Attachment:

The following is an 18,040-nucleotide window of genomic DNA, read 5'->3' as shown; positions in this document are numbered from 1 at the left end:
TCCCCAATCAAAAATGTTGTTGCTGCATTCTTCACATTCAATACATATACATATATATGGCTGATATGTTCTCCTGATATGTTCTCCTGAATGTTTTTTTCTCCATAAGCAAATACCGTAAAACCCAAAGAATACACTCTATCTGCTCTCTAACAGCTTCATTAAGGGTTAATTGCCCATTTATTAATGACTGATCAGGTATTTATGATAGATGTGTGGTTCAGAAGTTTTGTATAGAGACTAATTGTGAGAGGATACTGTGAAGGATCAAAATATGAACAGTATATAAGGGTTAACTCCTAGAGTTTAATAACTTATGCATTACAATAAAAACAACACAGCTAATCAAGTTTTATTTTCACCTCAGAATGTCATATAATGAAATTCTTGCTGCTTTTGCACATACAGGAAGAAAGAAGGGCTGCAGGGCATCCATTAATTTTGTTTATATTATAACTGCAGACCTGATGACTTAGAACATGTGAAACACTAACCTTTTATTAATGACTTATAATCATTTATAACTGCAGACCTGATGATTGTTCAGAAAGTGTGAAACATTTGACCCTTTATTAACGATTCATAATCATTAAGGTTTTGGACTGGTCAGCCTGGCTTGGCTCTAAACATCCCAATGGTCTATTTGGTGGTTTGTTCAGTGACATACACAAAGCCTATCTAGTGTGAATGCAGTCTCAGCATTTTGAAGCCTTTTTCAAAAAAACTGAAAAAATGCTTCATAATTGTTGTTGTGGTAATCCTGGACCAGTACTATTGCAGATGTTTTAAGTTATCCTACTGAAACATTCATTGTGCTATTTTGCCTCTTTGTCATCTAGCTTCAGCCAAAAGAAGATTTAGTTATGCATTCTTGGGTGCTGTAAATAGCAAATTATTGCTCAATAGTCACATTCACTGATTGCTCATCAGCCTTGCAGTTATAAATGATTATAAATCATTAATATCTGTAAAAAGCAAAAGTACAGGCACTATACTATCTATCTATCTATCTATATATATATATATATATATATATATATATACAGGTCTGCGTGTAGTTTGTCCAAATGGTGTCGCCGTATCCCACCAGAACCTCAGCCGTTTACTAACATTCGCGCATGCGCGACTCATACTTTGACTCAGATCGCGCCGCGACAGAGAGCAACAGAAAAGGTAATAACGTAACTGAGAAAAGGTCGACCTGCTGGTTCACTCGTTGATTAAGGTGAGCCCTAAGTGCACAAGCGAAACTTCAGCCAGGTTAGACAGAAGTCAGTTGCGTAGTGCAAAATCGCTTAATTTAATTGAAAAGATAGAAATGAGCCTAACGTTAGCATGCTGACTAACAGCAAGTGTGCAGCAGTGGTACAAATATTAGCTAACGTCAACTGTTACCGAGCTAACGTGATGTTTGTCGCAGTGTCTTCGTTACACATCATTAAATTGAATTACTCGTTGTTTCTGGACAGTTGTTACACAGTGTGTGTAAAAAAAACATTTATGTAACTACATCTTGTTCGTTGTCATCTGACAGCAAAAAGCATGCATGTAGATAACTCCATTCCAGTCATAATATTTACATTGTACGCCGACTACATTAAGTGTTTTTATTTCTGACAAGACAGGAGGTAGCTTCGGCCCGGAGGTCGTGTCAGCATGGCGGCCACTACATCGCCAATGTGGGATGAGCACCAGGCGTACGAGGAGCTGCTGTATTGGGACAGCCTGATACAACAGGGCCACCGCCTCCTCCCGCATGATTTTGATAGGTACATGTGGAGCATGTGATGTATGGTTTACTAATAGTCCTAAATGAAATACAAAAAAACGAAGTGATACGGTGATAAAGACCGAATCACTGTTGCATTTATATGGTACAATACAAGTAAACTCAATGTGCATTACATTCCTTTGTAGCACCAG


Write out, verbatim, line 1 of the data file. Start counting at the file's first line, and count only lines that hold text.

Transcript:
The following is an 18,040-nucleotide window of genomic DNA, read 5'->3' as shown; positions in this document are numbered from 1 at the left end: